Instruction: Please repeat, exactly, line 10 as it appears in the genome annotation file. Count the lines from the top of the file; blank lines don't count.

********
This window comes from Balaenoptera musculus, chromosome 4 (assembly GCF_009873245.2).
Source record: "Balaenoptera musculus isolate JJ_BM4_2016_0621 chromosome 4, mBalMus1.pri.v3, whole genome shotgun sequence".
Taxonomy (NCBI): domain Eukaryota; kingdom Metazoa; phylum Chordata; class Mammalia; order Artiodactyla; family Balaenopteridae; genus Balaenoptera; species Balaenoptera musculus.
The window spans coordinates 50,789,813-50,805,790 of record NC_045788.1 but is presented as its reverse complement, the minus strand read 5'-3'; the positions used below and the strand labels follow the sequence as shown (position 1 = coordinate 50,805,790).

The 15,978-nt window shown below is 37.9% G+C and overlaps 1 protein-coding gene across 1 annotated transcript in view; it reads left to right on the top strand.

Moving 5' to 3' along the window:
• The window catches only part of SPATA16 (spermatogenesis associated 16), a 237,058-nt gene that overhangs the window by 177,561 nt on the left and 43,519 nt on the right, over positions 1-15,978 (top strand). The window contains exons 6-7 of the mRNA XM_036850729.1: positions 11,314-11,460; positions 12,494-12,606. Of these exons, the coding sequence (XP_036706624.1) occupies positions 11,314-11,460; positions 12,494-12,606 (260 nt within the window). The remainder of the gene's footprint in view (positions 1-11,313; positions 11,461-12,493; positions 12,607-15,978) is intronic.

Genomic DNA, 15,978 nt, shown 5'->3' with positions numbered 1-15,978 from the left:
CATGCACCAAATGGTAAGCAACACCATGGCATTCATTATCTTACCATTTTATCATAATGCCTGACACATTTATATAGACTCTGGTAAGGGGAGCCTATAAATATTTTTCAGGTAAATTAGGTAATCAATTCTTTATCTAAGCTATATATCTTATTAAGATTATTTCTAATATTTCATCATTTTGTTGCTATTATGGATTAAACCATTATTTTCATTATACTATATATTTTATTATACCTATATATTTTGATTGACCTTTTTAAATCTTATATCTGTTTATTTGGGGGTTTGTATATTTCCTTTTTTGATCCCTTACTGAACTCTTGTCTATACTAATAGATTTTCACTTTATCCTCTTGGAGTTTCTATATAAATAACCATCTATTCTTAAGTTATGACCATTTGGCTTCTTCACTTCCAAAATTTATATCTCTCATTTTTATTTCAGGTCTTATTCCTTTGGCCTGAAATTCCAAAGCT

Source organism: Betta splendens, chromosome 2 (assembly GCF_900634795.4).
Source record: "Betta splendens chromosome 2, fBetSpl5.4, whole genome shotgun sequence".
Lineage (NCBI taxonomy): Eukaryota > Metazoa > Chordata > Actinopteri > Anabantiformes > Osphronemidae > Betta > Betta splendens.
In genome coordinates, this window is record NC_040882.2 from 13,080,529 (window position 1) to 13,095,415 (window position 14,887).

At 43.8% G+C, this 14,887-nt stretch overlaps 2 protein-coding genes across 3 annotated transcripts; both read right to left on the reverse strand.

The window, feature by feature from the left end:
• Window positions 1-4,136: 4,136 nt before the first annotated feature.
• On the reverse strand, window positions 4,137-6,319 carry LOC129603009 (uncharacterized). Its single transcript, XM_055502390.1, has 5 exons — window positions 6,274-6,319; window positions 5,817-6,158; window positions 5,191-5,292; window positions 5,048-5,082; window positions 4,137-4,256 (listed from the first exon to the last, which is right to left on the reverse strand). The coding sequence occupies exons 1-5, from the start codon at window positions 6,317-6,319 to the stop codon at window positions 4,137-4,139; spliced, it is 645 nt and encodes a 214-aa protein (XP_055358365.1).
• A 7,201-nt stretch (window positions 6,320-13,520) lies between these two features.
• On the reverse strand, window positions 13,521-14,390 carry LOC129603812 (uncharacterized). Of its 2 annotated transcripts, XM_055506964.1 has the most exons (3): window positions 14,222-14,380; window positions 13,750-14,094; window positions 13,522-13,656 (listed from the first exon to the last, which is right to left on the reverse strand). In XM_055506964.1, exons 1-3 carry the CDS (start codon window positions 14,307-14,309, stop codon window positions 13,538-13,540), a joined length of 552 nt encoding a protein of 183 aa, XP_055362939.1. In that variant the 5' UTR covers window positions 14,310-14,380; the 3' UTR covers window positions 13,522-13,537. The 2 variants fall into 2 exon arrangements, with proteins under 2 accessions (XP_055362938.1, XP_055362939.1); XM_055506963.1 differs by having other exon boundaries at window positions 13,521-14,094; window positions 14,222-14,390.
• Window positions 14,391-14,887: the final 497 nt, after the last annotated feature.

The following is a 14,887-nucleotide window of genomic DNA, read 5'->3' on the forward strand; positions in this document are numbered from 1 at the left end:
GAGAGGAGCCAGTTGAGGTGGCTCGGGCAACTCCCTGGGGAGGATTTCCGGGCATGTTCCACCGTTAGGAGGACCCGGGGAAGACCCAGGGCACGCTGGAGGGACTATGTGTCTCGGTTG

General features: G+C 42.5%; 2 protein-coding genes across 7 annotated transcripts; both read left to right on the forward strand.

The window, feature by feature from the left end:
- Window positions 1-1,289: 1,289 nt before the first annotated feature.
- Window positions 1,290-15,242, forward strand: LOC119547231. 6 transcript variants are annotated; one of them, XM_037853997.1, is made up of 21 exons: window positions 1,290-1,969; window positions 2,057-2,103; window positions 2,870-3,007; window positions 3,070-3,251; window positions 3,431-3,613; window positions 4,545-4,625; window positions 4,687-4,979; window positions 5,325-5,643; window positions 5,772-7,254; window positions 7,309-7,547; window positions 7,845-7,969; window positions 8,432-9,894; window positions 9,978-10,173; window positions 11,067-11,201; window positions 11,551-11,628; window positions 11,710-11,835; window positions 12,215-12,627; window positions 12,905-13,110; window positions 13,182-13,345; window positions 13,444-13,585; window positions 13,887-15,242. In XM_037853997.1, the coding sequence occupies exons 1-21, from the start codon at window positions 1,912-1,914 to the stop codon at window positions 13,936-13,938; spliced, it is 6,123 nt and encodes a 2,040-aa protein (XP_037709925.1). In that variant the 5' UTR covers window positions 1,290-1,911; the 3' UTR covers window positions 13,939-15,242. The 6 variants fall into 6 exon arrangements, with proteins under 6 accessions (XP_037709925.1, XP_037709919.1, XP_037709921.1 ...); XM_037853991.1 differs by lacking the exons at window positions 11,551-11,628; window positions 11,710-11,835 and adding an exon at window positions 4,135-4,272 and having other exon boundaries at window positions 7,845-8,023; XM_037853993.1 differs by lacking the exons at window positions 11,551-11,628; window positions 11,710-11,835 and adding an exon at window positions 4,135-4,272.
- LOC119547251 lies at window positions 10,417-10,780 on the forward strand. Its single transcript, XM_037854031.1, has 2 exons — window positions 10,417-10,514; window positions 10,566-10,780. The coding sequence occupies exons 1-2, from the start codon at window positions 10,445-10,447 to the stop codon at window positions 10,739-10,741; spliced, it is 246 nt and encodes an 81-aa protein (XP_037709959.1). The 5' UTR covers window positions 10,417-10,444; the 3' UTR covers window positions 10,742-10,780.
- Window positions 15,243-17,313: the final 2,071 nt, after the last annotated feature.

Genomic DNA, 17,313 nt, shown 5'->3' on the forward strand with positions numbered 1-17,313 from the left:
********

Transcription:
Source organism: Betta splendens, chromosome 2 (assembly GCF_900634795.4).